Interview by Megan Andrews
Photos by Jeremy Mimnagh
Artistic director of her Toronto-based interdisciplinary performance company, hum, Susanna Hood is a choreographer, performer, director and teacher working at the intersection of dance and sound. Her collaborative projects as well as her own choreography and music compositions have been presented throughout Toronto, nationally, and internationally on stage and in film since 1991. She is the recipient of various awards including the 1998 K.M. Hunter Emerging Artists Award in Dance, the 2006 Dora Mavor Moore Award for Outstanding Performance in Dance for her solo show She’s gone away and, most recently, the 2008 Victor Martyn Lynch-Staunton Award for Outstanding Achievement in Dance.
In your artistic statement in the May 2010 print issue you state: “My passion lies in using the body to express its most intimate experience of emotion in movement and sound.” What have you come to understand about this experience through your work?
Our bodies speak in many ways, and who we are at our most basic and primordial level lives in our cells. I don’t fully understand it, but there is something about moving and sounding combined that has the potential to bring a very pure version of that intimate, unadulterated self out to play. It’s unwieldy and volatile and extremely direct. Engaging in this way keeps the human, in all its nuanced subtlety, in the room as we work. It’s this vibration that I learn to interpret during the course of a process, and the better I get at understanding it, the more the work speaks to me and tells me what is necessary.
Susanna Hood / Photo by Jeremy Mimnagh
In your artistic statement, you talk about your interest in exploring and revealing new processes and explorations in dance, music/sound and the interplay between the two. You say: “This kind of hybrid work by its very nature forces both creators and viewers to question and investigate their points of view.” What, for you, is the significance of this questioning?
It’s very important to me that the needs of the work, as opposed to my personal needs, come first and foremost. Sometimes that line is a bit blurry, especially at the beginning of a process. But eventually, the work has a life of its own that demands fulfillment, and it’s my job, with my collaborators, to discover what’s necessary and to meet those needs. In that regard, we often need to create ways of working and develop tools that are perhaps new to us, and maybe even challenge what we thought we knew. I believe that this is how we grow, both in the studio and in life in general.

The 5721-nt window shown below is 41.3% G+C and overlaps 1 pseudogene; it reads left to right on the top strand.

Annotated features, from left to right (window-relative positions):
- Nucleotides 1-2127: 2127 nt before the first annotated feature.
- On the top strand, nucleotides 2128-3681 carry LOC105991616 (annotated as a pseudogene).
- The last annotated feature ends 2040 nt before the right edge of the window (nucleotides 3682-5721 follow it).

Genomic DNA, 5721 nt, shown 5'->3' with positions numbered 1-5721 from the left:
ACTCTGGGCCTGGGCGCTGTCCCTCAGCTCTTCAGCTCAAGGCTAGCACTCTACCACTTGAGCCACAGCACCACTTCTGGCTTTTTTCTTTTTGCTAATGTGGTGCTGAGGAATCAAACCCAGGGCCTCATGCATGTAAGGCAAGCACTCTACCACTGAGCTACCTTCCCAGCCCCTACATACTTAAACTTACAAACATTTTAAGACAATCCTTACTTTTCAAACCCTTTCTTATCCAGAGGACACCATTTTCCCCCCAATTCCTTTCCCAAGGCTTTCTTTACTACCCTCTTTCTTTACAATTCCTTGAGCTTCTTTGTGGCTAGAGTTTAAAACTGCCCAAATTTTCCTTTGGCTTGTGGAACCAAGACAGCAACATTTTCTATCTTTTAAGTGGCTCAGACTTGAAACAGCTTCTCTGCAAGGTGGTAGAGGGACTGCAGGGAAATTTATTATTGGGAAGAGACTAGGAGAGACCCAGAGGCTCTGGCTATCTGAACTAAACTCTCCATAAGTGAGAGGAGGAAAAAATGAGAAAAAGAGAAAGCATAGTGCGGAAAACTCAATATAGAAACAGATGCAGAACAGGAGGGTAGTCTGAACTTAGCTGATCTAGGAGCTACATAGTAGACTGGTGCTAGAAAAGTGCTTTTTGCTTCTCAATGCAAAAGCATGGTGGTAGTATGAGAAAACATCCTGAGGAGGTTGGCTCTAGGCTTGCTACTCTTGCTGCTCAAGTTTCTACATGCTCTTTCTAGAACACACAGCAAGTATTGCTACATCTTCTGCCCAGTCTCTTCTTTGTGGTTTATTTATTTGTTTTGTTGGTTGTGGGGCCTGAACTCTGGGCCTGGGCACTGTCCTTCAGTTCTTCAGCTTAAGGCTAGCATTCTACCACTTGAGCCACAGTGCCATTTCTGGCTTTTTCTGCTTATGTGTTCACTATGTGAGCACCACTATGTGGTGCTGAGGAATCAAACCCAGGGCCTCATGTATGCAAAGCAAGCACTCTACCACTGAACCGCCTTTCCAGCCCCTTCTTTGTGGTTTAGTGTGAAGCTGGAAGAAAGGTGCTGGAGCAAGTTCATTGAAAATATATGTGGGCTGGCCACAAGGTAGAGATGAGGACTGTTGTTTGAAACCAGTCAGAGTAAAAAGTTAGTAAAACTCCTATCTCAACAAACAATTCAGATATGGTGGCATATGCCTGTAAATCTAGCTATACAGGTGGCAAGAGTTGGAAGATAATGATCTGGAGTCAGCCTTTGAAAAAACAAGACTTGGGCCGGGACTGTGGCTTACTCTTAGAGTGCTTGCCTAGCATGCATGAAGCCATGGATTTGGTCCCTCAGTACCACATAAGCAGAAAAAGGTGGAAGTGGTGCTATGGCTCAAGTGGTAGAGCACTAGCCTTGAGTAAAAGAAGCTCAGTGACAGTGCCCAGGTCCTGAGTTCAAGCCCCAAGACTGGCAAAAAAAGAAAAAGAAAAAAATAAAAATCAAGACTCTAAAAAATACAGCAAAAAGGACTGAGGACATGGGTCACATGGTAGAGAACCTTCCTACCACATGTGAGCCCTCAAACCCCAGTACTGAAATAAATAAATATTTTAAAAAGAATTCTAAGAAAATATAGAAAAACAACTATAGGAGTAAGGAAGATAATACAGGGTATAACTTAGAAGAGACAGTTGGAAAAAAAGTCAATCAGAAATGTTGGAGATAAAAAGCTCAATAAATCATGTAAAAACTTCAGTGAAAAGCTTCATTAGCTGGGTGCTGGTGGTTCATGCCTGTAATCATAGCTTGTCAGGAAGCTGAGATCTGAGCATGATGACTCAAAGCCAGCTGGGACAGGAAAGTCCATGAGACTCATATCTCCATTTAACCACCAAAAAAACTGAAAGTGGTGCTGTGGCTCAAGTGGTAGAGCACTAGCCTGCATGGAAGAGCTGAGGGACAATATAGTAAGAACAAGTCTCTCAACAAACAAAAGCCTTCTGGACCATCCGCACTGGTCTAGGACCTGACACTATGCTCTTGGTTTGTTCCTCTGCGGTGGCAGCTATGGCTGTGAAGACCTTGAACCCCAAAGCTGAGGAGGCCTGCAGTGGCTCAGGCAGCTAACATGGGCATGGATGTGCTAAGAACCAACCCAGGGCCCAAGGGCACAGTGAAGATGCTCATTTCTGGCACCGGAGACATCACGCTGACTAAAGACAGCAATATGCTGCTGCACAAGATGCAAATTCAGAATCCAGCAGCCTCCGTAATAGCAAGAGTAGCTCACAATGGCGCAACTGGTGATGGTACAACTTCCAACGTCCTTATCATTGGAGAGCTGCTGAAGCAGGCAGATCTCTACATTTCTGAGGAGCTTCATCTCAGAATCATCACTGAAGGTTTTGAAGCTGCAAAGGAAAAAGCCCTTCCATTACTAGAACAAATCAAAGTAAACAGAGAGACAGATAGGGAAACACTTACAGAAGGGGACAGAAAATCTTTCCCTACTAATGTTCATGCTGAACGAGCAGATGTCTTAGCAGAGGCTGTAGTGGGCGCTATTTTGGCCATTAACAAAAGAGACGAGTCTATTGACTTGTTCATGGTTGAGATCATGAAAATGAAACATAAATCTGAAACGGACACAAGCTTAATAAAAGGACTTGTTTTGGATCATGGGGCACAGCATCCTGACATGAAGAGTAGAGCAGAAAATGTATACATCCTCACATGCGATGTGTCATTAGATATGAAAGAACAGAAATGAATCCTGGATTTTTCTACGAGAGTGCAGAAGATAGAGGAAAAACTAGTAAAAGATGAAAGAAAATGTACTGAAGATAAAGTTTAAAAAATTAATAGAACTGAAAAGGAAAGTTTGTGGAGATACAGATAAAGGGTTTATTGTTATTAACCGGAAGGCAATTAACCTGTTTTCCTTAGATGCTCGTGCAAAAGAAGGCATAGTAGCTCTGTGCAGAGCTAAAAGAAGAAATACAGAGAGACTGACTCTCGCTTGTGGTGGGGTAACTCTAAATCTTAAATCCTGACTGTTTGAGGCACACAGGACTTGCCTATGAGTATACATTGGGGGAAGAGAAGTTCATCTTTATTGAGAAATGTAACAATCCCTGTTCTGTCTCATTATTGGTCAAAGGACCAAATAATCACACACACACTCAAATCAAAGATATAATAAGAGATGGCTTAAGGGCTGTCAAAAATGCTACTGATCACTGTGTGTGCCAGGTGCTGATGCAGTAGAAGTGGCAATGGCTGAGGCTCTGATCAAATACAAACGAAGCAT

Alanna Kraaijeveld and Dan Wild / Photo by Jeremy Mimnagh
Having worked extensively on self-solo material, I wonder how you select performers for group pieces. What do you look for in the dance artists you choose to work with?
Working with other interpreters is relatively new for me, so I am still discovering all the desirable and necessary traits for a fruitful collaboration. Certainly, the ability to work collaboratively and to fully engage one’s own imagination is essential, especially as improvisation is a large part of the initial stages of my process. I prize maturity and complexity in a performer, but above all, an open mind and a hungry fearlessness to push one’s own boundaries and to work deeply and intimately. These are all things that I demand equally of myself, expecting not perfection but a rigour of intent. Because of the vocabulary I use, a strong background in movement and vocal work are assets, though vocal training is part of the process itself. And seeing that the work I’m making increasingly encompasses narrative, some experience in theatre or willingness to engage in a theatrical approach is useful. I like people to be themselves. It is the individuals in the room and what they bring to the work that inspires me. I owe a huge debt of gratitude to all the performers who have contributed to the making of Shudder, most especially Alanna and Dan.
Susanna Hood, Dan Wild and Alanna Kraaijeveld / Photo by Jeremy Mimnagh
You have expressed your belief in the value of long-term investment in a work, and have completed at least two residencies for this project, which has been several years in the making. In each of your residencies, first at Montréal Danse and then at Le Groupe Dance Lab in Ottawa, what were the primary questions or discoveries you made that moved you forward in your process?